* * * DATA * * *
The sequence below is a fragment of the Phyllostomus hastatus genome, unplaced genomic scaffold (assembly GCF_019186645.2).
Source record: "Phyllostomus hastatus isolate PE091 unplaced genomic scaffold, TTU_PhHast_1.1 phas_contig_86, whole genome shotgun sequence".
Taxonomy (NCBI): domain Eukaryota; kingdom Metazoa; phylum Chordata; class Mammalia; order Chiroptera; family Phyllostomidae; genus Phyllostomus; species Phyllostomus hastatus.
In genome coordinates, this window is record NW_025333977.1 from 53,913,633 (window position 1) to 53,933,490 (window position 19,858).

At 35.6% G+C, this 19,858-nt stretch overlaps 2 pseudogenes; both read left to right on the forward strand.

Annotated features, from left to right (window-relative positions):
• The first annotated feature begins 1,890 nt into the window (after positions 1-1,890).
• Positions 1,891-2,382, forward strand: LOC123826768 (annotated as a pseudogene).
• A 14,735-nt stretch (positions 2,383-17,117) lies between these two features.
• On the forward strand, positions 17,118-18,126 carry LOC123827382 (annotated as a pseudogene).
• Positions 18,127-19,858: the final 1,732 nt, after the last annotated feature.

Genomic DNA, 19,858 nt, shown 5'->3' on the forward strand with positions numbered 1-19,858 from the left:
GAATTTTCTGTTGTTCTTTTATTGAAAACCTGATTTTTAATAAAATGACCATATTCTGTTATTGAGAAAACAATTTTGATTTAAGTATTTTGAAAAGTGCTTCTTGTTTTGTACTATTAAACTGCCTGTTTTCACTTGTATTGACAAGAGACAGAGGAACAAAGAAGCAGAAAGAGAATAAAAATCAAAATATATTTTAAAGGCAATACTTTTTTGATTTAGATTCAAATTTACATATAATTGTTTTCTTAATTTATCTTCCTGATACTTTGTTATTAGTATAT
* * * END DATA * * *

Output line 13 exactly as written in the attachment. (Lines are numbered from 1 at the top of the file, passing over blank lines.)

GAATTTTCTGTTGTTCTTTTATTGAAAACCTGATTTTTAATAAAATGACCATATTCTGTTATTGAGAAAACAATTTTGATTTAAGTATTTTGAAAAGTGCTTCTTGTTTTGTACTATTAAACTGCCTGTTTTCACTTGTATTGACAAGAGACAGAGGAACAAAGAAGCAGAAAGAGAATAAAAATCAAAATATATTTTAAAGGCAATACTTTTTTGATTTAGATTCAAATTTACATATAATTGTTTTCTTAATTTATCTTCCTGATACTTTGTTATTAGTATAT